Saturday’s Juneteenth and Family Fun Day at Brazos Park East, hosted by Sophia Strother’s Empowerment Driven Knowledge Coalition with seven corporate sponsors, offers some seven hours of live music, with the duo K-Ci and JoJo topping off the evening.

That’s the big musical draw, although the lineup originally had Hi-Five, the born-in-Waco rhythm-and-blues vocal group that with Tony Thompson as lead singer scored a No. 1 hit with 1991’s “I Like The Way (The Kissing Game).”

The current Hi-Five, with original members Marcus Sanders, Treston Irby and early replacement Shannon Gill, was set to perform at Juneteenth as a lead-up to a song release and pay tribute to Thompson, who died in Waco in 2007.

Waco urban radio station 104.9, The Beat, (http://centraltexasbeat.com/) promoted the band’s appearance and the Thompson celebration, only to have a scheduling conflict force Hi-Five to cancel its Waco gig.

Edward Graham, general manager for The Beat, landed H-town, a Houston R&B group also popular in the ‘90s, as a replacement. The loss of Hi-Five also meant cancellation of the Thompson tribute, as group members were going to sing the songs Thompson had been known for, Graham said.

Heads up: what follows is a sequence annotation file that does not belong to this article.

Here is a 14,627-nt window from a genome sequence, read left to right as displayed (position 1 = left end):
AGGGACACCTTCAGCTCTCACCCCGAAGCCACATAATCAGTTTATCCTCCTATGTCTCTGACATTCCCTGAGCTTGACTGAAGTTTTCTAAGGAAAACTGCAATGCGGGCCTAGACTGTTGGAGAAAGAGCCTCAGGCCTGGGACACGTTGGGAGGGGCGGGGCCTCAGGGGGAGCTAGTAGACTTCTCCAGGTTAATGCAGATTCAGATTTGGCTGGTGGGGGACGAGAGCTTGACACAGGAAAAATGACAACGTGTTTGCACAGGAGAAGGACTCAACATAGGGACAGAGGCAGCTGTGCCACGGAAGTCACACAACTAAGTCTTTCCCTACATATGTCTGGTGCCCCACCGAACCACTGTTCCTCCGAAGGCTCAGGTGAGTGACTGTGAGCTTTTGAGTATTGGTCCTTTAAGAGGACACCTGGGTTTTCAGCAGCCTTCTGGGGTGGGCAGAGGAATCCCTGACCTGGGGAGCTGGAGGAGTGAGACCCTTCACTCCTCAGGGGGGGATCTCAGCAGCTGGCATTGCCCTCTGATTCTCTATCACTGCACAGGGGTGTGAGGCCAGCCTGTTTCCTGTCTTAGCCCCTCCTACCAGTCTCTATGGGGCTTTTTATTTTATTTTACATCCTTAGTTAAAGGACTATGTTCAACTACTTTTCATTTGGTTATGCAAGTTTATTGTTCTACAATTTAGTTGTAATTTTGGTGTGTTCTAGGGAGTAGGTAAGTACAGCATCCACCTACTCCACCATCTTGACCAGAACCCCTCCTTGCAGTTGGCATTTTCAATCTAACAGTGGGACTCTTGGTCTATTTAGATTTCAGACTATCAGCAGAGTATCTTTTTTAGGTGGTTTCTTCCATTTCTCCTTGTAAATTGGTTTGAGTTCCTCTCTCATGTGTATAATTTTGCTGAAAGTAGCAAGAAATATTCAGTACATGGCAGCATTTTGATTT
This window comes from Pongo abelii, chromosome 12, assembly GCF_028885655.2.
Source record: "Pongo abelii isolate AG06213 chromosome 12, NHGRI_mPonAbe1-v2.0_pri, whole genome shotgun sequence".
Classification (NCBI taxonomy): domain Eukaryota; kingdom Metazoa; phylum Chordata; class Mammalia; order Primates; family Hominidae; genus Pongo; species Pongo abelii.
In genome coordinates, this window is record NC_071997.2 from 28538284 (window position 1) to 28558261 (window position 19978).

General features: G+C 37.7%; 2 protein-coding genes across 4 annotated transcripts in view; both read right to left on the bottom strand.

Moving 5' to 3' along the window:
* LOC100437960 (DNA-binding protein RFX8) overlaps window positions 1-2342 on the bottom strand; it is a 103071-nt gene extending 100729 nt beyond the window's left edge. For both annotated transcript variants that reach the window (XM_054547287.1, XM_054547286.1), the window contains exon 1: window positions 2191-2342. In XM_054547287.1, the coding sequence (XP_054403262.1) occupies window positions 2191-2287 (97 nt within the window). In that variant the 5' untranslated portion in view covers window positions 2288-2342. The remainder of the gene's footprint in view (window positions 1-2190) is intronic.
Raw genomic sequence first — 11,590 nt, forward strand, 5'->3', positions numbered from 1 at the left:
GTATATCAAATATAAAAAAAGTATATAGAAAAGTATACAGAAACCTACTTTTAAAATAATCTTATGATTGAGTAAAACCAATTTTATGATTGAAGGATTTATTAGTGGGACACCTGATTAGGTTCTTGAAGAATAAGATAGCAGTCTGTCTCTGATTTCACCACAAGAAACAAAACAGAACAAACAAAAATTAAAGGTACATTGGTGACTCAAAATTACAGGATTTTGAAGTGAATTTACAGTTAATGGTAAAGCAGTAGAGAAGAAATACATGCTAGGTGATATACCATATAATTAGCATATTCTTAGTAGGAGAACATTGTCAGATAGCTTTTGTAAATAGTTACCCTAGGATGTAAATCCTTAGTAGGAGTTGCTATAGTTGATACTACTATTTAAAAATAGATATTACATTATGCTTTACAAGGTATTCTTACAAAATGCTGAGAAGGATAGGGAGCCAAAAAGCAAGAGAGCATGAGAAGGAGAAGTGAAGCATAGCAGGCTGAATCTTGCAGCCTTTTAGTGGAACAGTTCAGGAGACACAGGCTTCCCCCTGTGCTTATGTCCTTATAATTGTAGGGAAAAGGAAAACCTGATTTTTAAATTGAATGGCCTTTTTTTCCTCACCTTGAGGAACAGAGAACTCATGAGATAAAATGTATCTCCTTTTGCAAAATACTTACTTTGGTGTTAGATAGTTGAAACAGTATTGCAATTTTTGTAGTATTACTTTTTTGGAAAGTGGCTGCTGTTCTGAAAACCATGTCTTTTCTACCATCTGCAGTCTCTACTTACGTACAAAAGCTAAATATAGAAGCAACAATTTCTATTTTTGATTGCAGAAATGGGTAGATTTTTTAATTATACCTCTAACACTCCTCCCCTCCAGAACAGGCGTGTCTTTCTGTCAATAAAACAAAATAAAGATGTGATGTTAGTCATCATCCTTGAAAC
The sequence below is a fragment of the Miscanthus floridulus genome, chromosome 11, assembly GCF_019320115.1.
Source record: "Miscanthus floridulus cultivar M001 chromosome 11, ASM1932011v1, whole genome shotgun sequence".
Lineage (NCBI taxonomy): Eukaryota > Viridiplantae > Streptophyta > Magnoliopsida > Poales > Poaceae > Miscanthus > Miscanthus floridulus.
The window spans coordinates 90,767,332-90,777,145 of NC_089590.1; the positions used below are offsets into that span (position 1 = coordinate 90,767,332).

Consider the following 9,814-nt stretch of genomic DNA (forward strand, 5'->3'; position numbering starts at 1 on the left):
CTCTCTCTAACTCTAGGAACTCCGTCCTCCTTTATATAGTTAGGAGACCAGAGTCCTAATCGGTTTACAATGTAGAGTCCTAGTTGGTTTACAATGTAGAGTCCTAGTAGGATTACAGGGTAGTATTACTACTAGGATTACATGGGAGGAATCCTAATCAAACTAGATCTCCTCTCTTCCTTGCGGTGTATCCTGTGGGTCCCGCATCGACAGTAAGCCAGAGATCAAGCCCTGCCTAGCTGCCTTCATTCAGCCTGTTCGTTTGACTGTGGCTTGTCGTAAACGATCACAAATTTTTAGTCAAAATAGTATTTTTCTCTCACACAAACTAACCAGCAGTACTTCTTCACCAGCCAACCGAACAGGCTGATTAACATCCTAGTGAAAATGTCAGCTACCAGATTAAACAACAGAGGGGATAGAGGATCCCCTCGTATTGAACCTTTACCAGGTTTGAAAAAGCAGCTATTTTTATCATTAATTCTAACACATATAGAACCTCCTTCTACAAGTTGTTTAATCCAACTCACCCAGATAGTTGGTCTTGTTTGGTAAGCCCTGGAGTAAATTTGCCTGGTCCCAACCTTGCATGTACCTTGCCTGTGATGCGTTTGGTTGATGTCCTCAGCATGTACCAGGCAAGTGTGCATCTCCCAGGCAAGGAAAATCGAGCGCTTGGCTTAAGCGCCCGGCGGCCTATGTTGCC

That has angered Thompson’s sister Tanya Kennedy-McDonald and other members of Thompson’s family in Waco, who see the cancellation as a second slap in the face. The first came, she told me, when the radio station and/or Hi-Five members did not contact Thompsons’ family about the proposed tribute and ask permission, even though Thompson’s name was used to promote the event.

Told that Hi-Five had cancelled, Kennedy-McDonald assumed the celebration of Thompson’s life would go on, Family members and friends made plans to come from New Mexico, Missouri, Oklahoma and across the state while Waco family members had special T-shirts made for the occasion, she said.

She was shocked and furious when she found out there would be no celebration of Thompson’s life. She asked that the Tribune-Herald spread the word to Thompson fans unaware of the programming change (done) and accused the station of selling tickets off her brother’s name.

Graham told me that Hi-Five was supposed to sing while a video montage on Thompson played and that it wouldn’t work as well without the group singing. “We didn’t want to discredit the work (Thompson) did with Hi-Five,” he said. The station informed listeners of the programming change, but “didn’t make a big deal” of it because the Hi-Five/Thompson tribute wasn’t the main thrust of the Juneteenth celebration, he added.

“At the end of the day, it’s a family fun day and a celebration of freedom,” he said.